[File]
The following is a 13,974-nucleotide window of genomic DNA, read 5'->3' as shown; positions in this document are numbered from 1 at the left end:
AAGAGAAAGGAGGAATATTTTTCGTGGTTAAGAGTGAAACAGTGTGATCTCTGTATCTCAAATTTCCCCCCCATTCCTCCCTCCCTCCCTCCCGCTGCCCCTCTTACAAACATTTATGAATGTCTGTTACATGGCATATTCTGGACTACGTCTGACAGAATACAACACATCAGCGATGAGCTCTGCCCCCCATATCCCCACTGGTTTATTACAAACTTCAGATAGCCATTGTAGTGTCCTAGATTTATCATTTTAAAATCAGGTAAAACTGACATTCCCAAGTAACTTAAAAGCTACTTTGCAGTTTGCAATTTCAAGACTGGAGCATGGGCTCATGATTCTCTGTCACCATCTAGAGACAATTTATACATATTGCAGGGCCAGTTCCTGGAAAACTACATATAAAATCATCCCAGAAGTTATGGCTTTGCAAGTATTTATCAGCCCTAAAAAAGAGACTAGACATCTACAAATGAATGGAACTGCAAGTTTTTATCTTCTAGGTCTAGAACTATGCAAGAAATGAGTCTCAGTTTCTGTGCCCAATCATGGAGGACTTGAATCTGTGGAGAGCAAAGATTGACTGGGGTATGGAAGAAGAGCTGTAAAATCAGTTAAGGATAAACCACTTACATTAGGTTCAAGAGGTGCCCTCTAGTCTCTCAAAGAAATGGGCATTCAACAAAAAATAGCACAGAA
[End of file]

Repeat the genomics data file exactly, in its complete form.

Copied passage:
The following is a 13,974-nucleotide window of genomic DNA, read 5'->3' as shown; positions in this document are numbered from 1 at the left end:
AAGAGAAAGGAGGAATATTTTTCGTGGTTAAGAGTGAAACAGTGTGATCTCTGTATCTCAAATTTCCCCCCCATTCCTCCCTCCCTCCCTCCCGCTGCCCCTCTTACAAACATTTATGAATGTCTGTTACATGGCATATTCTGGACTACGTCTGACAGAATACAACACATCAGCGATGAGCTCTGCCCCCCATATCCCCACTGGTTTATTACAAACTTCAGATAGCCATTGTAGTGTCCTAGATTTATCATTTTAAAATCAGGTAAAACTGACATTCCCAAGTAACTTAAAAGCTACTTTGCAGTTTGCAATTTCAAGACTGGAGCATGGGCTCATGATTCTCTGTCACCATCTAGAGACAATTTATACATATTGCAGGGCCAGTTCCTGGAAAACTACATATAAAATCATCCCAGAAGTTATGGCTTTGCAAGTATTTATCAGCCCTAAAAAAGAGACTAGACATCTACAAATGAATGGAACTGCAAGTTTTTATCTTCTAGGTCTAGAACTATGCAAGAAATGAGTCTCAGTTTCTGTGCCCAATCATGGAGGACTTGAATCTGTGGAGAGCAAAGATTGACTGGGGTATGGAAGAAGAGCTGTAAAATCAGTTAAGGATAAACCACTTACATTAGGTTCAAGAGGTGCCCTCTAGTCTCTCAAAGAAATGGGCATTCAACAAAAAATAGCACAGAA